We omit the detail steps of running backward pass here (can be found in the appendix of the original paper), but if each real-valued potential ${\displaystyle \phi _{\alpha }(\chi _{\alpha })}$ (${\displaystyle \chi _{\alpha }}$ means a specific assignment to variable ${\displaystyle (X_{\alpha })}$) is derived from ${\displaystyle \theta }$ by some function ${\displaystyle \phi _{\alpha }(\chi _{\alpha })=f(\theta )}$, then adjoints of ${\displaystyle \theta }$ from the final ${\displaystyle \phi }$ adjoints can be computed as

${\displaystyle \partial \theta _{i}=\sum _{\alpha ,\chi _{\alpha }}\partial \phi _{\alpha }(\chi _{\alpha })*{\frac {\partial f(\phi _{\alpha }(\chi _{\alpha }))}{\partial \theta _{i}}}}$

### Numerical Optimization

The authors point out that even the objective function is locally bumpy, it is possible to use stochastic gradient descent to escape some small local optimums. However, the authors have also pointed out that when collecting 2nd-order information, they obtain better ${\displaystyle \theta }$. They performed a stochastic meta-descent (SMD) method (Schraudolph, 1999) which maintains a separate positive gain adaptation ${\displaystyle \eta _{i}}$ for each optimization dimension ${\displaystyle \theta _{i}}$. Thus, ${\displaystyle \theta }$ updates are scaled by ${\displaystyle \eta _{i}}$.

## Dataset and Experiment Settings

The authors generated synthetic MRFs using various parameters in the above table. In terms of the output, there are three types: (1)integer (2)fractional(soft) (3)distributional. In the following experiments, four loss functions are evaluated: (1) L1 loss (2)Mean squared error (3)F-measure (4)Conditional log-likelihood.

## Experimental Results

The authors performed three major experiments. The first experiment is the overall experiment that compares the BP based ERM to the standard MAP estimation learning. The second experiment explores the model structure mismatch problem, and the last experiment shows the different BP approximation quality.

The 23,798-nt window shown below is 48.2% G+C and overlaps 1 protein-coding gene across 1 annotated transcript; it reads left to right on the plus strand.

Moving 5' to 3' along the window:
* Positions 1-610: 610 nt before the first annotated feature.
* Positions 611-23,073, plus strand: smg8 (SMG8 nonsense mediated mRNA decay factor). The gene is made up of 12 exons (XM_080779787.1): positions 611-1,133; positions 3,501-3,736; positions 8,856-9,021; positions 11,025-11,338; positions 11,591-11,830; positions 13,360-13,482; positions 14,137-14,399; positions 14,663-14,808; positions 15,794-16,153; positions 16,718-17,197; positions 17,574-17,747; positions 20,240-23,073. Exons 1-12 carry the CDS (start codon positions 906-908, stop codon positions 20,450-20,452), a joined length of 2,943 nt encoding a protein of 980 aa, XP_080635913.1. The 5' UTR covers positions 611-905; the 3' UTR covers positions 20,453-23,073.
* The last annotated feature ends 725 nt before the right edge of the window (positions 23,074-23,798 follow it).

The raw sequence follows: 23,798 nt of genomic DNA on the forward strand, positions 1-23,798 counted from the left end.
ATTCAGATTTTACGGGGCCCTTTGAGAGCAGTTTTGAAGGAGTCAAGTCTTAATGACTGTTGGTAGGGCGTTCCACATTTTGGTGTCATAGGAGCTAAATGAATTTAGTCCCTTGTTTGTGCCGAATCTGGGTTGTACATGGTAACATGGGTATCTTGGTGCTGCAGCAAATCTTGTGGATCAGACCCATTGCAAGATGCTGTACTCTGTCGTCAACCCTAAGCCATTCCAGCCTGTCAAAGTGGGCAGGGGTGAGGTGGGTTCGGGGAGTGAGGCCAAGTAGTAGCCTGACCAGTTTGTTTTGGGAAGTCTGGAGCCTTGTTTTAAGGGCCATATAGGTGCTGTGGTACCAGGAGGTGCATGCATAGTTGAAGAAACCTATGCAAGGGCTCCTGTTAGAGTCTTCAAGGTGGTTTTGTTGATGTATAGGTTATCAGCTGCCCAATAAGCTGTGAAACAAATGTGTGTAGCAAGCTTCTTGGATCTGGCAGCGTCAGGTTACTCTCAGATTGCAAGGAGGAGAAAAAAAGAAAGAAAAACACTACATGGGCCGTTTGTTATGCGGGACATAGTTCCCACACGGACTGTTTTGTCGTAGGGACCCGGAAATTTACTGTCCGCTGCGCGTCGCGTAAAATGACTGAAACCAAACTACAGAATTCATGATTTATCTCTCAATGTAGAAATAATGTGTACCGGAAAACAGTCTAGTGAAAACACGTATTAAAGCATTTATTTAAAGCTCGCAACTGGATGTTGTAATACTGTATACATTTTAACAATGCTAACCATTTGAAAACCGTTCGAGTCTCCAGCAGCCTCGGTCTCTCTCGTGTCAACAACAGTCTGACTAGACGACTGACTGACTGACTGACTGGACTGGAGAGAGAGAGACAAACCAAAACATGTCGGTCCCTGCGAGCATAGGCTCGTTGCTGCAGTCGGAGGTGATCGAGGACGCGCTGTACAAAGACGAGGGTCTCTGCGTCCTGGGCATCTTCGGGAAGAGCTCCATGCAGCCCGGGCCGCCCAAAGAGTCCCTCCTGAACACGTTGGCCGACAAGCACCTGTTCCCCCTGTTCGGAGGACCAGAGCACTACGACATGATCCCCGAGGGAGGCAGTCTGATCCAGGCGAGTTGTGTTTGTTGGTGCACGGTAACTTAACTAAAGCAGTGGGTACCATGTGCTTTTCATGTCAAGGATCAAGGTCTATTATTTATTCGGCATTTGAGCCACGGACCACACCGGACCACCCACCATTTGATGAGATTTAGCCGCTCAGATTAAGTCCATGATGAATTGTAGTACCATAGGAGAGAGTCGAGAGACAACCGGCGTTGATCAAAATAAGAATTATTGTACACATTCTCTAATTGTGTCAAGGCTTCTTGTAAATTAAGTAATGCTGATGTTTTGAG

### Overall Result

The overall experiment shows that when the exact MRF model structure is known, there is enough training data and BP is run to convergence. When comparing with standard learning, the MSE loss function was the best one, while most of other settings also significantly outperformed the standard learning setting.

### Model Structure Mismatch

This experiment simulates the real situation where we need to address the issue of model structure mismatch. As shown in the above table, almost all ERM methods are significantly different from standard learning schemes, except for L1 loss when the perturbation is 30% and 40%.

### Approximation Quality

Finally, to test the approximation quality of loopy BP, we can force the approximate algorithms to terminate early. As shown in the above table, when the quality of approximation decreases, the back-propagation training is still very robust.

## Related Papers

This paper is related to many papers in three dimensions.

(1) It uses loopy belief propagation technique to perform inference in the MRFs, and uses BP to compute the gradient of the ERM based loss function.

(2) It addresses the problem of traditional MAP estimation, where it might stuck at local maximum and overfit the training data.

(3) The paper tests various loss functions and discusses several solutions of doing numerical optimization when there is a non-convexity issue.